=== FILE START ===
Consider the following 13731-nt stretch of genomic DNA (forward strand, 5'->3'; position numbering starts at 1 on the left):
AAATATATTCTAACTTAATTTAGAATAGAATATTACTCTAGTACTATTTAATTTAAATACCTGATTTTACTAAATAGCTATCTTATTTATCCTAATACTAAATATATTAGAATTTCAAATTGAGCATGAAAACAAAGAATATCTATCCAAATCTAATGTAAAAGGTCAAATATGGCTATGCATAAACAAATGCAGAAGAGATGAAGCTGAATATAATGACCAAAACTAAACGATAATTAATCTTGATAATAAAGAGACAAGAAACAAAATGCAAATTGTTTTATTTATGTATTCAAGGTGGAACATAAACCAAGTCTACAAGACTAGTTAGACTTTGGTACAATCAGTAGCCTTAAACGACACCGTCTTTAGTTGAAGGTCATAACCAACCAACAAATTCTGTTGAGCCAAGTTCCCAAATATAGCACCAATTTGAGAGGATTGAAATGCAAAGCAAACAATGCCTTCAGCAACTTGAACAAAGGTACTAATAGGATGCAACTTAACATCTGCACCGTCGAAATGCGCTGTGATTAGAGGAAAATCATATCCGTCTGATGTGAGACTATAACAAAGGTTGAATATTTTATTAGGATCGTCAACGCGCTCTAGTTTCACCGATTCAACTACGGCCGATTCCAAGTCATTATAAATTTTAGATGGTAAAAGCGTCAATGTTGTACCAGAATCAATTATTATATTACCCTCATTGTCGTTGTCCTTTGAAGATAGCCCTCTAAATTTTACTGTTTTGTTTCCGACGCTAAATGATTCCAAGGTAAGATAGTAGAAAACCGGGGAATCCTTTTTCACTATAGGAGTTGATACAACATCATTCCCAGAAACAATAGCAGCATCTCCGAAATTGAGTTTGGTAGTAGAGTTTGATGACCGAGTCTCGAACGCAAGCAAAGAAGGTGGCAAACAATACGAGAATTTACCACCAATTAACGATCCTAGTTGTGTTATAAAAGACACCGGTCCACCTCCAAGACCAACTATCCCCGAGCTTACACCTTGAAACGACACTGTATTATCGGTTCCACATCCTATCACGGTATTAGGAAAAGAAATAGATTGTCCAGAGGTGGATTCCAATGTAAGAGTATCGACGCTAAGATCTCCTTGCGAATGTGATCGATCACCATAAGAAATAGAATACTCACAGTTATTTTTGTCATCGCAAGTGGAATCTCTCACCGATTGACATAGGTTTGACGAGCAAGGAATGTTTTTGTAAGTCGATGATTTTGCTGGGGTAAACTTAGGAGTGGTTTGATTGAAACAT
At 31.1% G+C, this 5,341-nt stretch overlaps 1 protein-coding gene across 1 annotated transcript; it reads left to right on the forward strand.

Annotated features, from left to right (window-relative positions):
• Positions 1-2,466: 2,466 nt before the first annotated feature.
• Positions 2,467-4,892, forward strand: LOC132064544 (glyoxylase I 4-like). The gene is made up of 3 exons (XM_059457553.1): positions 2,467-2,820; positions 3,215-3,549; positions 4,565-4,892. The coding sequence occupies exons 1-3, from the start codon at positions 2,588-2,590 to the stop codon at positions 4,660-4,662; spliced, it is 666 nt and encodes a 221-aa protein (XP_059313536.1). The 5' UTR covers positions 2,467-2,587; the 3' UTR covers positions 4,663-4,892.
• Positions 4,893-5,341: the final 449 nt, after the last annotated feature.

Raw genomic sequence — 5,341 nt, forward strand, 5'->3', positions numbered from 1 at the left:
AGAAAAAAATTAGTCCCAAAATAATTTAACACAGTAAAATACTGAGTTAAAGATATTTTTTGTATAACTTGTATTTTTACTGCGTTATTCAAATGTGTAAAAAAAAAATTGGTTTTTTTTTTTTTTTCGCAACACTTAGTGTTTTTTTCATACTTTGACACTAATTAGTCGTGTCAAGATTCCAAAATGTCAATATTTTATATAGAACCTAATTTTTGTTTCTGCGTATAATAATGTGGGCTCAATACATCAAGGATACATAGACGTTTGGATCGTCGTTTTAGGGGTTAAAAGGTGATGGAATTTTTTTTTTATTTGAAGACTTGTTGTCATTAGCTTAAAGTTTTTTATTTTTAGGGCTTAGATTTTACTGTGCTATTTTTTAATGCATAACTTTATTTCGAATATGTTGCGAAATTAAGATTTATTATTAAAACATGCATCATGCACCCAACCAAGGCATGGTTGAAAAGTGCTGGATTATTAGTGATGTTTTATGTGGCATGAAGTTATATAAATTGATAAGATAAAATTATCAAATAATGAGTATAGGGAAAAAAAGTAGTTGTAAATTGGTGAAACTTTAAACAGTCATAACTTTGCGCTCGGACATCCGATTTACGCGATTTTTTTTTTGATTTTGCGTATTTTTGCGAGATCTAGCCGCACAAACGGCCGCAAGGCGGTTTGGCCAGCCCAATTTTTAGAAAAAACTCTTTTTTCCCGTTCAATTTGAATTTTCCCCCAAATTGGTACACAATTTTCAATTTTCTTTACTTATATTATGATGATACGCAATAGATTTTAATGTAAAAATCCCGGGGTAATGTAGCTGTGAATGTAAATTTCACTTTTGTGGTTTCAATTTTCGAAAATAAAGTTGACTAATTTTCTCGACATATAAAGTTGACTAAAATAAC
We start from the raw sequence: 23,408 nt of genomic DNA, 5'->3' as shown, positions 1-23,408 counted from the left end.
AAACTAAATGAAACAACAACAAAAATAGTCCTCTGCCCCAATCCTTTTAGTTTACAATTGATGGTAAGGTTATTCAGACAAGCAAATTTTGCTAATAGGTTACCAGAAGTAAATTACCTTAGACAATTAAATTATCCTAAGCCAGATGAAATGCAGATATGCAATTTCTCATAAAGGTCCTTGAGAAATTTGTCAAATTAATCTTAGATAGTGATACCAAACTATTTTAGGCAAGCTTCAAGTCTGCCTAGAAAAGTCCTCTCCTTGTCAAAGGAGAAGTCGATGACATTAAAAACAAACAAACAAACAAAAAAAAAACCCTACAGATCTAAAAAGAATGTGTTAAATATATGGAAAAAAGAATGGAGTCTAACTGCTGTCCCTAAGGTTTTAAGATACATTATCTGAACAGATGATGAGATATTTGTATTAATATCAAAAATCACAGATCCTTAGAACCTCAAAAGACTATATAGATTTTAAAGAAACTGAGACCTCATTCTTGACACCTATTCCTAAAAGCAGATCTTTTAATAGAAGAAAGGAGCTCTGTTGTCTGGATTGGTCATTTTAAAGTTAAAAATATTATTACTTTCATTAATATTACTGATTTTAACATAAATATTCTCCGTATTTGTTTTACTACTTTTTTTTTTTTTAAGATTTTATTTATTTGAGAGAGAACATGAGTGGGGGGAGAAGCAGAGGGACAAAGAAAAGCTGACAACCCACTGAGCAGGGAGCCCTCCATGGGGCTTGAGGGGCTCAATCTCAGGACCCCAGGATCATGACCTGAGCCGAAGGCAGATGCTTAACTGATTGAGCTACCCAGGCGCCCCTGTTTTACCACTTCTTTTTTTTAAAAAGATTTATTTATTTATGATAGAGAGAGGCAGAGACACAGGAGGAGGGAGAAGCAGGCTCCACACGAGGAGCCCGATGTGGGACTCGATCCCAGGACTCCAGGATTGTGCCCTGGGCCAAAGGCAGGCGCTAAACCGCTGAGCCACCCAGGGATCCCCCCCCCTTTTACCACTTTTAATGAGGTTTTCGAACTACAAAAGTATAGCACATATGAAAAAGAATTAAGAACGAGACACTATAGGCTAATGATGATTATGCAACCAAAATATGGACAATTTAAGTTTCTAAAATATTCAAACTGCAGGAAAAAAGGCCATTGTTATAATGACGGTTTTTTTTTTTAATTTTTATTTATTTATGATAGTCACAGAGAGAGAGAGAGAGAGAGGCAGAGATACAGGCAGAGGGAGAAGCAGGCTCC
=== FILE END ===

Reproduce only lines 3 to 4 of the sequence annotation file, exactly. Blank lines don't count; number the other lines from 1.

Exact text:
At 31.1% G+C, this 5,341-nt stretch overlaps 1 protein-coding gene across 1 annotated transcript; it reads left to right on the forward strand.

Annotated features, from left to right (window-relative positions):